>>What do you like about the Perth music scene?
There are some excellent indie bands here that nobody has heard of who write the best shit ever and have been around forever, and will never go anywhere, which is kind of nice because it means we get to enjoy them exclusively whilst the rest of Australia and the world just get to hear all that mediocre WA pop shite that streams out of here at a pretty quick clip.
There’s also some hip hop stuff coming out of WA which is really floating my boat at the moment. There’s these kids from the northern suburbs who are like hardcore toothless bogans spitting hard mining town raps and really shaking the house y’know. Clandestine, Drapht, all good scary stuff. There used to be this crew of three who didn’t use any samplers or anything and just made all the noises with their mouths. Beatboxing like. Two of them would be doing the bass and drums or whatever, and the third would rap, and then they would switch seamlessly in mid song. They were called Micadelic but I don’t think they’re together any more.
>How does being the most isolated city in the world effect it?
It’s harder for people to get their stuff out there. People in Perth tend to be surprisingly discerning and well listened, but often it’s the case that for any given type of weird off the wall music, only about 3 people will be into it. Which can make gigs kind of a bummer if yr playing progressive squeaky shoe core. I think that’d be different in somewhere like London or Berlin. You’re always going to be able to find a crowd for yr weird sounds.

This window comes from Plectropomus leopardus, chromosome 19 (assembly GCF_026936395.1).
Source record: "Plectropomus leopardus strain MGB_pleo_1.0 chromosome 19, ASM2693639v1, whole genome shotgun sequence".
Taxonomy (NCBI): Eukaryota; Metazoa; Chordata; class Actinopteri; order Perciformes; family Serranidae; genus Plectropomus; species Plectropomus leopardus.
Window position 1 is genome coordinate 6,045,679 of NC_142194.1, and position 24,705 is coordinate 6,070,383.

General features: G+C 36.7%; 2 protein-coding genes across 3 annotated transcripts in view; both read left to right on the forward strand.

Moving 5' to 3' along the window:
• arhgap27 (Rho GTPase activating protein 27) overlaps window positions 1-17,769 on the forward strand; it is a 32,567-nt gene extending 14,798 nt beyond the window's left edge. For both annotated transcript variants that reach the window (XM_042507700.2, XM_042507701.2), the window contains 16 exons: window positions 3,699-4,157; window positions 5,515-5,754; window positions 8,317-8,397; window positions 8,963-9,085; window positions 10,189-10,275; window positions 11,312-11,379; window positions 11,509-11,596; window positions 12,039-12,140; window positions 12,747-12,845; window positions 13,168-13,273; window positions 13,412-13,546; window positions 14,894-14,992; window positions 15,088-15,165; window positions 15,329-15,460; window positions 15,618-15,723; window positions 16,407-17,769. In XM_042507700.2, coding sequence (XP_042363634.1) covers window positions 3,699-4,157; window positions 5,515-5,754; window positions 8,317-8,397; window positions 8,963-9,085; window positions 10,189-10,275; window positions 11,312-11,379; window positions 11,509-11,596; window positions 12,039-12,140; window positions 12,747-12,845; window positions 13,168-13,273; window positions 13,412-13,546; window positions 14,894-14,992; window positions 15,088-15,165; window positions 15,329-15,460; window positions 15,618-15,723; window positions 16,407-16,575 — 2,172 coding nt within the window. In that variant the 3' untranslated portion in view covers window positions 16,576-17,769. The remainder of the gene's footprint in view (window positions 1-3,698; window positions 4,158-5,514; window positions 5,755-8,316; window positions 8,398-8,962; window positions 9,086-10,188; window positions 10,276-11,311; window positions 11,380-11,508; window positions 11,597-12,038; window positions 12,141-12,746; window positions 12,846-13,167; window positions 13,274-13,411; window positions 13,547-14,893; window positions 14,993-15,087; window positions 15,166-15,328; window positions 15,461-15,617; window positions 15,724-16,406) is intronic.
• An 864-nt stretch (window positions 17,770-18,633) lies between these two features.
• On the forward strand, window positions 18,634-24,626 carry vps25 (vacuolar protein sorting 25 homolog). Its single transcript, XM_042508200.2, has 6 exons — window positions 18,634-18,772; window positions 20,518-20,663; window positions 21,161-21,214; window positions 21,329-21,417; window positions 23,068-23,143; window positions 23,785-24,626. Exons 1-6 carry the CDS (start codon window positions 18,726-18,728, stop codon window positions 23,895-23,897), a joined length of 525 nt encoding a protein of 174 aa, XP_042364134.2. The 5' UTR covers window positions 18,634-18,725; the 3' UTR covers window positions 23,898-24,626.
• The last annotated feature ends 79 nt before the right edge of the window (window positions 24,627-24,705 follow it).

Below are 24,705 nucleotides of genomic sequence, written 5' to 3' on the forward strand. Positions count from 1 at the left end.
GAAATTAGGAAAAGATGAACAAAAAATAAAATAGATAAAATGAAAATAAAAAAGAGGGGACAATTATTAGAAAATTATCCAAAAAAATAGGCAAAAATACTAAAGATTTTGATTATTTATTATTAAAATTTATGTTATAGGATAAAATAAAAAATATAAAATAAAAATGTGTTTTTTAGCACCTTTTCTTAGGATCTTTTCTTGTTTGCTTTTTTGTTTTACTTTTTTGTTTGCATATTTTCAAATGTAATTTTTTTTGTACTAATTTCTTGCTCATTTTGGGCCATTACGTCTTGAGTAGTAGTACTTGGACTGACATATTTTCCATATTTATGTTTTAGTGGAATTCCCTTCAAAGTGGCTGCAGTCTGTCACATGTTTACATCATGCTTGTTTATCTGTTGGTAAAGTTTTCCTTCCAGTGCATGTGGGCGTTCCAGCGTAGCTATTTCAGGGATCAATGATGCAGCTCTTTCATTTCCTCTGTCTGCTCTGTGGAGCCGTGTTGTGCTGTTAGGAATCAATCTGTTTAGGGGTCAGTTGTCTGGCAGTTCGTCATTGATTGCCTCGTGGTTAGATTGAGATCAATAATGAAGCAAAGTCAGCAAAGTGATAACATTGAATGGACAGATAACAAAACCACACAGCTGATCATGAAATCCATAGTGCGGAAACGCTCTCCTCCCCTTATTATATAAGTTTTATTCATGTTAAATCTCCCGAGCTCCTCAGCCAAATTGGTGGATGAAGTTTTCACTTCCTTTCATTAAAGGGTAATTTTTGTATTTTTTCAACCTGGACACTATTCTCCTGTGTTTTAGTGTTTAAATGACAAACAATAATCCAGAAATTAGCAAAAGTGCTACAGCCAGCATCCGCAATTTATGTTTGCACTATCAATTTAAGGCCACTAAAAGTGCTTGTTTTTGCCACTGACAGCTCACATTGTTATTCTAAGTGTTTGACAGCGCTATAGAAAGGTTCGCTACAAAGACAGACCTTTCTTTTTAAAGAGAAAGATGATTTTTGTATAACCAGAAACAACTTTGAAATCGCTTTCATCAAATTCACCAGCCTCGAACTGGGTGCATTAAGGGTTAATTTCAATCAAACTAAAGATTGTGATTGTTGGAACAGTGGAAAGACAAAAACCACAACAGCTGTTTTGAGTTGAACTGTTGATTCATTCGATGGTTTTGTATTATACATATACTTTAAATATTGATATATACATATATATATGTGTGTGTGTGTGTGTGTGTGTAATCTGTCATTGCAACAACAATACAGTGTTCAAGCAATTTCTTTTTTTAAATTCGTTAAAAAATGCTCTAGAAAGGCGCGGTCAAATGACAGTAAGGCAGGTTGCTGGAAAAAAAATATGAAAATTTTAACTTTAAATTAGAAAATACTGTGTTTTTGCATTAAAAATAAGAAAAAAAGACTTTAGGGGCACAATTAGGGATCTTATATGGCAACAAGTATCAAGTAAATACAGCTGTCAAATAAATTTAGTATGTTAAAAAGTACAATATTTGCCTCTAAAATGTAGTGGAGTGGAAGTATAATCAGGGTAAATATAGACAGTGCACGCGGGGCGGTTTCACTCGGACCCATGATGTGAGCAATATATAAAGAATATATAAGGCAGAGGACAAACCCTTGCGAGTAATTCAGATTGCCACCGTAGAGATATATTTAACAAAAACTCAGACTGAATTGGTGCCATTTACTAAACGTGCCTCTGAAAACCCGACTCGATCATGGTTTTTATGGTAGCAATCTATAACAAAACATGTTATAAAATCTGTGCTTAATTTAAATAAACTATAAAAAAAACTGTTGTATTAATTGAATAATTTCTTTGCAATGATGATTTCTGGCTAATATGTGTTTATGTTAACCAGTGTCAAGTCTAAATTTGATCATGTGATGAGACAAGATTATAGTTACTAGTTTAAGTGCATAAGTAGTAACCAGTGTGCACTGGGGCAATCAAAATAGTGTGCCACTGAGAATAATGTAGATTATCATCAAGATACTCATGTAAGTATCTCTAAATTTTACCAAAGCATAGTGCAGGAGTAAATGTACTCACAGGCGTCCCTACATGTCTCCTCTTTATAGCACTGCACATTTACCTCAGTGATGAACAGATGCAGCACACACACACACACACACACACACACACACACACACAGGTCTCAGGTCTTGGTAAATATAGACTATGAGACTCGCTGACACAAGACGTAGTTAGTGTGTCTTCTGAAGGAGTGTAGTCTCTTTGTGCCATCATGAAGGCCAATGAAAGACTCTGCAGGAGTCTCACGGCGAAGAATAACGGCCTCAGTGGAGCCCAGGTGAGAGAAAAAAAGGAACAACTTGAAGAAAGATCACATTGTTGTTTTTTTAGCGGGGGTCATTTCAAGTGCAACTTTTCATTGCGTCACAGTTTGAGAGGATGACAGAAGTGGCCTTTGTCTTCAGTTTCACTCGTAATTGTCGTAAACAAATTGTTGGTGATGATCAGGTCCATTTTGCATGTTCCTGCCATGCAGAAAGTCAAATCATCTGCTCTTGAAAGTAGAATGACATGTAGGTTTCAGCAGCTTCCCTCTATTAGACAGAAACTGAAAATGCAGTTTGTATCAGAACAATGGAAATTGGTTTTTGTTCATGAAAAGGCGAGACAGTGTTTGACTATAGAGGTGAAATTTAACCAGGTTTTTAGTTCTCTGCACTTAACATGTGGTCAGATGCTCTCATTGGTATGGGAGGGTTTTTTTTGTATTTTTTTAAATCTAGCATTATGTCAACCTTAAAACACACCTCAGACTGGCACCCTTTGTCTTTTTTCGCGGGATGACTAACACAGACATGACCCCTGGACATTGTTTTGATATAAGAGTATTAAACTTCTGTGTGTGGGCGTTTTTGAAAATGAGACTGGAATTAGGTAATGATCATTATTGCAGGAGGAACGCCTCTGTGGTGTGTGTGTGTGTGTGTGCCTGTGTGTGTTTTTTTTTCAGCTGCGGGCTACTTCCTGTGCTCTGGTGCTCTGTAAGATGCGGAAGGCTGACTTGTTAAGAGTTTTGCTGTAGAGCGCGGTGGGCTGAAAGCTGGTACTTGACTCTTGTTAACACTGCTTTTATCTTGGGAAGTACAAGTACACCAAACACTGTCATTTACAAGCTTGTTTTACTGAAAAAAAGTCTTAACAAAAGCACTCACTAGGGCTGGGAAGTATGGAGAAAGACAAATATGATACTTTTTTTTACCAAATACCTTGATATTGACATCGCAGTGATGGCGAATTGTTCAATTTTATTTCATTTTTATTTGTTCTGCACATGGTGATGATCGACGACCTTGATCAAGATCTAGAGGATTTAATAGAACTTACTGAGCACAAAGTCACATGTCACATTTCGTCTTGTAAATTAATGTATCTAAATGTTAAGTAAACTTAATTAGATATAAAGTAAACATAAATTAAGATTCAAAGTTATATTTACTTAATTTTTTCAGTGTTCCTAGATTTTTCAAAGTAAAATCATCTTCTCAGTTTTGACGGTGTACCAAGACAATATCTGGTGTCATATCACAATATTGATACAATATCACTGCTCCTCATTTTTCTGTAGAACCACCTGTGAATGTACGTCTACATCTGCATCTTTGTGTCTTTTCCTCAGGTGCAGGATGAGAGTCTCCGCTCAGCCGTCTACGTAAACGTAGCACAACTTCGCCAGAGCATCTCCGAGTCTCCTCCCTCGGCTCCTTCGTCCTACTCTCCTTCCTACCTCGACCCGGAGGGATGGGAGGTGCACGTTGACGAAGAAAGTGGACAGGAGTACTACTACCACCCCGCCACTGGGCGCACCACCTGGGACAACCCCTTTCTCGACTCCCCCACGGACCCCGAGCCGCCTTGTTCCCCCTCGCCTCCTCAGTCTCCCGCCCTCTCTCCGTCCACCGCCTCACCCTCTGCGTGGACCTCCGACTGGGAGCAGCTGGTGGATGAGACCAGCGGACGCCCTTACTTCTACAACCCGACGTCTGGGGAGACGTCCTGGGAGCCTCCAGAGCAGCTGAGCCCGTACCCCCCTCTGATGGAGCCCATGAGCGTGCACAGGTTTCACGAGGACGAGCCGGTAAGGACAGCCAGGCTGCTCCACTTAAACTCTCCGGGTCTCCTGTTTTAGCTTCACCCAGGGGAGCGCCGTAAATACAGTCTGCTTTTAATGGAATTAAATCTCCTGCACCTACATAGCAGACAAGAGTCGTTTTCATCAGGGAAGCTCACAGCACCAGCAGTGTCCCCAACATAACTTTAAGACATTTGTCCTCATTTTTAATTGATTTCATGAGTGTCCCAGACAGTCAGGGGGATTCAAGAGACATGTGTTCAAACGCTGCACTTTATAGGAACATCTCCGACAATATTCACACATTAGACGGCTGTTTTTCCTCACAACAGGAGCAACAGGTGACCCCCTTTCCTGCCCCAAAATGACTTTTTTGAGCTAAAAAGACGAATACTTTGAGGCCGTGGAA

There’s always the internet though. People here in all kinds of creative industries tend to compete on a global stage because there’s no immediate challenge in the vicinity. What I mean is you have kids here in their bedrooms trying to write stuff that’s better than Squarepusher, because there’s not much here remotely like it; often succeeding.
Also, I should note that there are currently 185 people migrating to Perth per day. Things are changing pretty quickly. There’s a lot of new constructions going up. Contemporary Perth architecture is like empty, un-painted concrete prefab held up by steel rods, because half of Perth is only half built.
>Desert island gig ( with sandproofing onstage ) – which 5 acts perform with you?
That’s a tough one. Fugazi, Gate, Team doyobi, Taskforce, Autechre.
>What music / video have you cooked up for Melbourne?
I am playing some of my own stuff, put together in the Puredata patching soft synth. If I get these visuals ready in time, which is looking pretty likely, there will be some tron like low-poly stuff synched up with music in a bit of a synesthetic kind of way. I’ll be using my laptop, but I keep the lid closed and never touch the mouse. Almost everything is realtime and improvised.